We often read about the issues companies face in adapting to their growing cloud environments. As cloud-based services grow to take over more of the IT footprint, corporate technology leaders face numerous decisions about the technologies they need to support those services, as well as the management tools they need to keep them running optimally.
What we don't read as much about is what cloud providers need to meet the needs of those companies. Suffice it to say, supporting an expanding cloud-based customer population brings its challenges. Just ask SysAid Technologies, which in recent years expanded its helpdesk software to a SaaS delivery model.
When Israel Lifshitz first wrote SysAid's IT service management application in 2002, he designed it to be deliverable as a service over the Web. But, sensing that his potential customers weren't quite ready for that model, he opted to go to market with an on-premise version, the company's CEO, Sarah Lahav, said in a recent phone interview.
For the next nine years, SysAid sold its software exclusively on premise. Then, in 2011, it pulled the trigger on Lifshitz's initial vision, establishing a multitenant SaaS environment with a co-location provider in the U.S., where the bulk of its customers were located.
By 2013, adoption of the SaaS version was brisk. It wasn't long before the company started to outgrow its infrastructure.
"We couldn't scale up as quickly as we wanted," Lahav said. Not only did the environment place constraints on SysAid's growth, but the company also had grown unhappy with its virtualization technology, which Lahav described as overly complicated and thus difficult to scale.
"We lacked redundancy and the management was too time consuming," she said.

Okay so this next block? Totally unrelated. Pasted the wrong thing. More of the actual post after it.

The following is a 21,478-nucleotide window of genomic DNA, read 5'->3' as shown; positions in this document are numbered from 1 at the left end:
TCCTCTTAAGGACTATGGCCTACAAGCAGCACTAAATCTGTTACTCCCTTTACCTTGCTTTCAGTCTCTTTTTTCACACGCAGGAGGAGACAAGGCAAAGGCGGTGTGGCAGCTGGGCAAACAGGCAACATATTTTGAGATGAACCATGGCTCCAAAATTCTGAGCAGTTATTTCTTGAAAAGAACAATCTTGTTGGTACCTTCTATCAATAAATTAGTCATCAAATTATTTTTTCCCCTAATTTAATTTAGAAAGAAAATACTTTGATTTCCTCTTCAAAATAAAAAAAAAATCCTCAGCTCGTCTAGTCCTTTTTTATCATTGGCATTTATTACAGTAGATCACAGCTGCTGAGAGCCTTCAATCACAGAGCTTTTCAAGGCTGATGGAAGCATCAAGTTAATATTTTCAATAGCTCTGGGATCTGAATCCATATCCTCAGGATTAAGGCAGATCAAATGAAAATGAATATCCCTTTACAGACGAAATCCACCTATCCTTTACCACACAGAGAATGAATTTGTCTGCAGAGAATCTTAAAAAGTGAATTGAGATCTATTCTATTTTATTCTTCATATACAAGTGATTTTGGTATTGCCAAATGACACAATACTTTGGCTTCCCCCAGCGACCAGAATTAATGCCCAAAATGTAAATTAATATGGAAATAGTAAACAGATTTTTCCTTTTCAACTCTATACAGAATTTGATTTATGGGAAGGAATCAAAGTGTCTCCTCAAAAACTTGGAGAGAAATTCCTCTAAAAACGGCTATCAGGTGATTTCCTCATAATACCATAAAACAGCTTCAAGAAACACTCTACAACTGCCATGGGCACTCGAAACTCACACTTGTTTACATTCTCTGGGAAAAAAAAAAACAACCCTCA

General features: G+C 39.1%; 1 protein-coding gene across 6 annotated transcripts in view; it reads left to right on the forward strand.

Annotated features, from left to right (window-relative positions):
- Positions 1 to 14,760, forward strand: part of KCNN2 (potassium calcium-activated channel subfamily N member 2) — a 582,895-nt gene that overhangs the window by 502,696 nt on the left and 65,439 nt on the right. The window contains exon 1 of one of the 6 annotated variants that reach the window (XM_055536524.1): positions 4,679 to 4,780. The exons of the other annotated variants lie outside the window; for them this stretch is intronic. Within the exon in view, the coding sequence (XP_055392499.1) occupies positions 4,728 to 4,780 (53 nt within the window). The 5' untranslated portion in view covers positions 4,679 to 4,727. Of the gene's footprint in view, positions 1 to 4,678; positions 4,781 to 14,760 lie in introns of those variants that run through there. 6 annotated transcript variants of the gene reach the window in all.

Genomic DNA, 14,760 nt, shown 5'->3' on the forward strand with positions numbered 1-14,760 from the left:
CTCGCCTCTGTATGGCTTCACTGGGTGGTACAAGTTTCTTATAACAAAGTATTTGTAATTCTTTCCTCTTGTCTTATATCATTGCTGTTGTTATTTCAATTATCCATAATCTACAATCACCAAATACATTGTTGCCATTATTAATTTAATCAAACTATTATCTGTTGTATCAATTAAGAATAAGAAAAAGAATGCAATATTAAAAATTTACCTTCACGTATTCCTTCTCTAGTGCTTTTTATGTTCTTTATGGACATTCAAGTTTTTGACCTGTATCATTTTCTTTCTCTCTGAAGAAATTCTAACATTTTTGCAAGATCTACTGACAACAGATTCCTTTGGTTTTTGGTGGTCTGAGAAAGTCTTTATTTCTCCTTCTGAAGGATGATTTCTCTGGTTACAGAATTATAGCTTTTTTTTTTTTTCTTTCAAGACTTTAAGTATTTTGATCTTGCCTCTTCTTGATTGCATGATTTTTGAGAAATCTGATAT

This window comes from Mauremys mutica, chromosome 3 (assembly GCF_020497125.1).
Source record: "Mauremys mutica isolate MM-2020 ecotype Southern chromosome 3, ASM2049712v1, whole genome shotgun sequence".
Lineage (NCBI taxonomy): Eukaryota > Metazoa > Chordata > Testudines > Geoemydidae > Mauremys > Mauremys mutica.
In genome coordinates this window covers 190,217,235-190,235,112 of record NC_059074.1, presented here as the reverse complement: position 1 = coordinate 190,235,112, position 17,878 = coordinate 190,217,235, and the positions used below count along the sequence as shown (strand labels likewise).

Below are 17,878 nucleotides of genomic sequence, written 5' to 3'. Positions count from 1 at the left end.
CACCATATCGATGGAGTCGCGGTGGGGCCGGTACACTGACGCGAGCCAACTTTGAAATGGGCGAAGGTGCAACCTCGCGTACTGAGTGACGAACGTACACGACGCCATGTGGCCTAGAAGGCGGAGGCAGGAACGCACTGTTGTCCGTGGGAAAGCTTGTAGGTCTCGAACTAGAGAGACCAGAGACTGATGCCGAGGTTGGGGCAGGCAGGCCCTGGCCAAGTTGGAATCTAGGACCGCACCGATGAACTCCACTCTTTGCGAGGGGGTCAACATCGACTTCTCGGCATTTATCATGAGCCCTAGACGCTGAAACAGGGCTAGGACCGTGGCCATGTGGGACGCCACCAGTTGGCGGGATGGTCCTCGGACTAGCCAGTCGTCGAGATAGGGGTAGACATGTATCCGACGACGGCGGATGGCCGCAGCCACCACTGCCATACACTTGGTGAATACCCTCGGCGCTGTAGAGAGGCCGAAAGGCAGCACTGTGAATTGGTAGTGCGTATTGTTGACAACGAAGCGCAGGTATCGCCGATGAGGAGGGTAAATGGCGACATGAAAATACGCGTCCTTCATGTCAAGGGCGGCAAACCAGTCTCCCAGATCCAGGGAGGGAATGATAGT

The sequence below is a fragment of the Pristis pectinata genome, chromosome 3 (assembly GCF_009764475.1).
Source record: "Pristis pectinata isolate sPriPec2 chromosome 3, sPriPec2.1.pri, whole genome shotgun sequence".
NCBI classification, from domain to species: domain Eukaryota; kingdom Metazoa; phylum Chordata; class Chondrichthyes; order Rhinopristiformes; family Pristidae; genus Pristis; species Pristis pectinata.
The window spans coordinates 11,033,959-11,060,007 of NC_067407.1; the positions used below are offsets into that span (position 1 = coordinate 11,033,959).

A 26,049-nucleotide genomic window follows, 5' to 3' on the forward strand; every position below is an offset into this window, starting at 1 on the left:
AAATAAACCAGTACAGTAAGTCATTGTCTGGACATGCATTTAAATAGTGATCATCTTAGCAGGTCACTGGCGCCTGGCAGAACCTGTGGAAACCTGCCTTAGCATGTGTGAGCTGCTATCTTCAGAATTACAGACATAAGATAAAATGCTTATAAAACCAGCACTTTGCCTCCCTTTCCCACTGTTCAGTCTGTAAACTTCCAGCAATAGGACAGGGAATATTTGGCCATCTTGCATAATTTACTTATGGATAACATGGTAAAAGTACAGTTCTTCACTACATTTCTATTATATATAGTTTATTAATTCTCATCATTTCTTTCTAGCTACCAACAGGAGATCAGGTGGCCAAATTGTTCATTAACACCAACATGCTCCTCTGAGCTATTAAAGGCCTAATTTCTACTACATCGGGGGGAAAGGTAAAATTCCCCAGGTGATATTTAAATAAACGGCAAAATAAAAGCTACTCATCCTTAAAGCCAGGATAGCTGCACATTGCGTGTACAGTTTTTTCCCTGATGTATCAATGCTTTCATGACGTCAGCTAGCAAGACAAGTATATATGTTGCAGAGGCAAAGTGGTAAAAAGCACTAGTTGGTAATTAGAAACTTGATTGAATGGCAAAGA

SysAid decided to make two big switches: It modernized its virtualization platform on the latest VMware technology, and it migrated its data center to a co-location provider that could support that new technology.
The goal was to ensure that the company's infrastructure wouldn't get in the way of serving a fast-growing roster of SaaS customers. "The more customers we have, the more input/output operations per second we generate, thus requiring faster disks to improve database performance," Lahav said. "As we grow, we have more and more incoming connections. We have to make sure our firewall and load-balancing systems don't become the bottlenecks of our service."
[Get advice for reducing unplanned downtime in "Tips For Preventing Data Center Outages."]
What's more, the new virtualization platform has enabled SysAid to further reduce the number of physical servers it supports, which "means fewer hardware malfunctions and less management overhead," she said.
Now that the experience of a data center migration is behind it, Lahav has one critical piece of advice to other software companies. She wants to help them avoid having to rethink their infrastructure down the line.
"When you plan the environment, don't think about how many resources you will require now. Think about how much you'll need tomorrow or next year," Lahav said. "You don't want to end up with a service that can only scale to one side of the matrix, thus forcing you to clone your environment instead of scaling it."